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New insights into landslides, floods and erosion

Studying an area vulnerable to landslides in New Zealand has helped produce valuable tools and methods to further geoscience and possibly manage natural disasters in a better way.
New insights into landslides, floods and erosion
Landslides, floods and erosion, which are often caused by earthquakes, can severely impact rivers, destroy surrounding road infrastructure and destabilise nearby communities. This has prompted researchers to seek ways of predicting the catchment response to large earthquakes that could trigger extensive landslides in vulnerable regions of the world. The EU-funded project ROSNZ sought to develop a new approach to explore such phenomena.

Looking at the Southern Alps of New Zealand, the project team explored the complex two-dimensional (2D) dynamics and gathered new data on the impact of landslides on river evolution. It worked on developing an advanced numerical model of mountain landscape evolution incorporating a new bedrock landsliding algorithm.

To achieve its aims, the team studied the impact of landslides and floods on channel morphology using repeat terrestrial light detection and ranging (LIDAR) surveys of rapidly incising rivers. It analysed seven landslide-affected bedrock areas in two rivers, comparing data before and after a 10-year return flood in one river to reveal important data on understanding landslides. Another achievement involved documenting the impact of a large storm on a gorge that resulted in heavy landslides.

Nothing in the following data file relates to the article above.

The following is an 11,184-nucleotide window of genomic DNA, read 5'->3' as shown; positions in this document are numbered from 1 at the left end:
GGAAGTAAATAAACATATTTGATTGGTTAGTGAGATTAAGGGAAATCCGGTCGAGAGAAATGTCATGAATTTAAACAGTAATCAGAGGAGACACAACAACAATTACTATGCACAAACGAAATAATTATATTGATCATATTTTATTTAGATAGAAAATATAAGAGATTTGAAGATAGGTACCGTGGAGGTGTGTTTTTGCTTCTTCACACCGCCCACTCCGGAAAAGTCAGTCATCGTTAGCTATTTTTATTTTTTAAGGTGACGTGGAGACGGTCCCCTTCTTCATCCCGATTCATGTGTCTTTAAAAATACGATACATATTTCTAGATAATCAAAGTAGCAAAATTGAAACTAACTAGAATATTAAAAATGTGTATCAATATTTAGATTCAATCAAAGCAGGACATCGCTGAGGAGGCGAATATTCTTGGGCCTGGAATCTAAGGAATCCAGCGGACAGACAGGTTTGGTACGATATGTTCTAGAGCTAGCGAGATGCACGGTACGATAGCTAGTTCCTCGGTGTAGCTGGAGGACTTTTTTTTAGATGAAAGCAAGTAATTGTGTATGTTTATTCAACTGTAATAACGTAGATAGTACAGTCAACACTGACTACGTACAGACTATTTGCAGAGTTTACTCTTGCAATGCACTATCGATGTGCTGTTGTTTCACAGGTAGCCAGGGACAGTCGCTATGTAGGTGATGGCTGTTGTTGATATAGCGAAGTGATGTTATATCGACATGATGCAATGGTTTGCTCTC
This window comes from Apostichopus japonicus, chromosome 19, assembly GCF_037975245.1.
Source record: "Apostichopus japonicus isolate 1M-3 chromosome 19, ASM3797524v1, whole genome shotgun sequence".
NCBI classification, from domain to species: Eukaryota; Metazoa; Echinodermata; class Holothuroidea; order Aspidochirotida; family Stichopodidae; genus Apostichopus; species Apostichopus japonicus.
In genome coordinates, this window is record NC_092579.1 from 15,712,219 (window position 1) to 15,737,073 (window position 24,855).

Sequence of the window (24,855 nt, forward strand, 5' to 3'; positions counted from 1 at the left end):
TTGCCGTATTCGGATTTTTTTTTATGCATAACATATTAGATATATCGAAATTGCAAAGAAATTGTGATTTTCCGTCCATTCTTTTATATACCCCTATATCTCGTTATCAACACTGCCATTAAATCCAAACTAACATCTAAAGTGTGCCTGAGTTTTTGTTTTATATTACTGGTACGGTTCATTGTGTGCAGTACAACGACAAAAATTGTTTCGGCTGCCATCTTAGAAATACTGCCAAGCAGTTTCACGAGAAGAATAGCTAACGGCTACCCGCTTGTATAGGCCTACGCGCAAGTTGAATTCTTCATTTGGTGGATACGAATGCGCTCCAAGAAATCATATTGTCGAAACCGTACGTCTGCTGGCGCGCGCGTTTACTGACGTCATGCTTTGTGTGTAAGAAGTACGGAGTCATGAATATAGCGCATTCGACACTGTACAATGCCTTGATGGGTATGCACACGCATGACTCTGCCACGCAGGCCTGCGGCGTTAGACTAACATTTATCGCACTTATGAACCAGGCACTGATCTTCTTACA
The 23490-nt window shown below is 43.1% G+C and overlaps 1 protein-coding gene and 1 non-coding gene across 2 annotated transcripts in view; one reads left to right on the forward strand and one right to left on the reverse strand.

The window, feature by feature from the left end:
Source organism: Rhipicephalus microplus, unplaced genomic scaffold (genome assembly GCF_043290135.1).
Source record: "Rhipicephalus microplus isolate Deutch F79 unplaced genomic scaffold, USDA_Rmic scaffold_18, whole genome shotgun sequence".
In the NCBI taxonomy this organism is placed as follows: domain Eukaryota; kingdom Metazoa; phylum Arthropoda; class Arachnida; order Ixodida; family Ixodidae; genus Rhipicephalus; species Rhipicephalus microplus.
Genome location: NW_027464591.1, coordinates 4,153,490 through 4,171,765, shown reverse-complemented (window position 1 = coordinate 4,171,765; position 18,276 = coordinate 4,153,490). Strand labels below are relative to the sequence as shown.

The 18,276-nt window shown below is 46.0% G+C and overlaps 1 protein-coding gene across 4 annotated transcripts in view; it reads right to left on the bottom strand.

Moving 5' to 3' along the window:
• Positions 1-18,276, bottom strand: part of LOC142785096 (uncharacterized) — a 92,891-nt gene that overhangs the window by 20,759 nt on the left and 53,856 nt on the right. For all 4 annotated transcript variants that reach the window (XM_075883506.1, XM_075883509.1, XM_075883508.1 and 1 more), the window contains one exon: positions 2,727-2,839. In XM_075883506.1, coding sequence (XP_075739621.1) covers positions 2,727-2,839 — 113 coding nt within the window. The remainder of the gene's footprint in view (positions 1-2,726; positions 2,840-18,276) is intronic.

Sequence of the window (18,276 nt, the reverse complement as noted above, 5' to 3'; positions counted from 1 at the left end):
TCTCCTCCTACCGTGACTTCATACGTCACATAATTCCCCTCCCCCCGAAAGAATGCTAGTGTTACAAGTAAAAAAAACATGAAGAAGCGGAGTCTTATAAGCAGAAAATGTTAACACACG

Overall, the project team showed the interplay among large rock falls, cliff failure, erosion and landslides that could cause river deviation. A major contribution in this respect was the development of two open-source software solutions for the advanced processing of LIDAR datasets that could significantly further the geomorphology and geoscience involved.

The project produced a valuable dataset on the dominant role of stochastic floods and thresholds in nature, also exploring the combined effect of stochastic landsliding and flooding on landscape dynamics. The findings and practical tools emerging from this project can be used by geoscientists to monitor and assess geohazards based on terrestrial LIDAR data and landscape evolution simulations.

Progress in this area will help understand sedimentary hazards in New Zealand's Southern Alps and may contribute to strategies for studying similar issues worldwide.

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